Two bars on Grand Cayman are now non-smoking indoors, following on from hotels and hotel bars that previously went this route.
Just last week Sapphire Lounge at Seven Mile Shops went no smoking, following on the heels of nightclub and lounge District 6.
At District 6 smokers can light up out in the open air on an upstairs balcony while at Sapphire patrons must step outside the bar to have a smoke.
There is no legislation against smoking in bars in the Cayman Islands and these establishments are going non-smoking by choice.
Manager of Sapphire, Stefan Candby Petersen said they made the decision to eliminate smoking from the upscale lounge because they were getting too many complaints about the smoke.
Mr. Petersen, who admitted that he himself is a smoker, said even smokers are showing appreciation for the decision. They can now smell pleasant odours such as perfume rather than the musty smell of tobacco smoke, he said.
Patrons can still smoke, however, but they must go outside and have a cigarette there.
The ultimate plan is to have a patio area outside with seating on it, which is subject to approval, said Mr. Petersen.
‘I think it will boost the number of tourists coming here, as a non-smoking bar,’ he said.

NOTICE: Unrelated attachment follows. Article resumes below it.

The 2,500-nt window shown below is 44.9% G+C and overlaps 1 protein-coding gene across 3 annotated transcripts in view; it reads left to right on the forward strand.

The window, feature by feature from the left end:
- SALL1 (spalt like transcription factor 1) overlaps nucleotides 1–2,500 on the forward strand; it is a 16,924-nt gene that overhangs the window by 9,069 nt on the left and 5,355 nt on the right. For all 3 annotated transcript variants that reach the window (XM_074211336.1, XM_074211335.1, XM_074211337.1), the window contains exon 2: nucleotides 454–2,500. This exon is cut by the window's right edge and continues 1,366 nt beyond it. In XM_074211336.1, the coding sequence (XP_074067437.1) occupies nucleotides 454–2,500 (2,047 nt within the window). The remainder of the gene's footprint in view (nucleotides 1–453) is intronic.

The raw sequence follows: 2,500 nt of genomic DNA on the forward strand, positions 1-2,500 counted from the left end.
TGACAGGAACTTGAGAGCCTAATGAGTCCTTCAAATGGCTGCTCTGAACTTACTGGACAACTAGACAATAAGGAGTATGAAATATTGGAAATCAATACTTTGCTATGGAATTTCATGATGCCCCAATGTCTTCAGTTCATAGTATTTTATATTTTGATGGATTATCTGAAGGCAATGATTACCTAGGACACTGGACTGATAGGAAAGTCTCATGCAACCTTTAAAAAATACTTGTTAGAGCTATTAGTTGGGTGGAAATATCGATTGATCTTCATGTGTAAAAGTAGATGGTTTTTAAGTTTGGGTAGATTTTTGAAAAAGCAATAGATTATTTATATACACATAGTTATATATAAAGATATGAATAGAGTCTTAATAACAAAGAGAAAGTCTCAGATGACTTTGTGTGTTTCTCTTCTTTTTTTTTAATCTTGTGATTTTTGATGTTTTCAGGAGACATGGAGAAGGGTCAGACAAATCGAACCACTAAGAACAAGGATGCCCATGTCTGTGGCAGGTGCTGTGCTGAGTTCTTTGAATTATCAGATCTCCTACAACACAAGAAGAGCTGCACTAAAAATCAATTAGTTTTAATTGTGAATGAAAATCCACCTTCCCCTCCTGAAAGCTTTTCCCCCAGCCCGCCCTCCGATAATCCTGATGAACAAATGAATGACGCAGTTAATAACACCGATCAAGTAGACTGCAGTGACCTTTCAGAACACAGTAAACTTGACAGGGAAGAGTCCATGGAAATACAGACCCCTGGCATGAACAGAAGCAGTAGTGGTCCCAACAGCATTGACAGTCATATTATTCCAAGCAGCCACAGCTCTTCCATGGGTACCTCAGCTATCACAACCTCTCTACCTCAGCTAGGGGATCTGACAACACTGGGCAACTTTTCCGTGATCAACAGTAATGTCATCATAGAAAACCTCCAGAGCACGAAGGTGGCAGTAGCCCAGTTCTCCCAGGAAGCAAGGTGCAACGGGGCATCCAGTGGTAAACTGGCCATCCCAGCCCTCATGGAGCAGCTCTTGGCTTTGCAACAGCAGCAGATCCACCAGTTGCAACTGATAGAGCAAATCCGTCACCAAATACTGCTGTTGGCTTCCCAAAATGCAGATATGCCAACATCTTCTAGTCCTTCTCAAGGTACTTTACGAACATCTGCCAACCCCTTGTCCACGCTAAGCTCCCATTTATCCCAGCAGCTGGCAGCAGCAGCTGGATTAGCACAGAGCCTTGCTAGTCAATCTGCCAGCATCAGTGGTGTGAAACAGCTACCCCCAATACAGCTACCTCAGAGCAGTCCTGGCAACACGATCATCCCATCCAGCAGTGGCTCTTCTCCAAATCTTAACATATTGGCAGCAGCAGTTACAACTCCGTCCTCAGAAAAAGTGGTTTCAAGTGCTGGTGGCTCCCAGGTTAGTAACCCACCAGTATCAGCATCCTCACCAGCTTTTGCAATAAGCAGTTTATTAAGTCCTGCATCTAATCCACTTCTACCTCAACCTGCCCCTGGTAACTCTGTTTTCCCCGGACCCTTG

High end tourists are attracted to cocktail and sushi lounge Sapphire.
The air conditioning system has also been cleaned out for the fresh new start for the bar.
A sign on the front door indicates to patrons that it is a non-smoking bar, and if someone lights up accidentally they are simply asked to finish their cigarette outside.
‘It hasn’t been a problem at all,’ Mr. Peterson said of the new policy. ‘I think business will improve from this.’
Meanwhile District 6 at The Strand, West Bay Road opened five months ago with the policy of no smoking inside the building.
There is, part-owner Jae Pangilinan is quick to add, a special outdoor smoking section. ‘Our policy doesn’t infringe on smokers because they can smoke outside,’ he said.
There is a special upstairs balcony area for smokers, where they can take their drinks.
‘The policy is there for my clientele who do not want to smoke, and those that want to smoke can go outside. We’re looking after the interests of both parties,’ Mr. Pangilinan said.
Also, the smoke would be too much for his staff to be inhaling the whole time, he asserted.
Ensuring the health of his customers and staff is important, he said.
While there may be the odd person who does not like change, when it comes to issues of health, most customers are happy with this policy, he said.
And there have, so far, been no conflicts in asking people to go outside to smoke.
Major hotels on the island previously implemented no smoking policies in most or all of their interiors.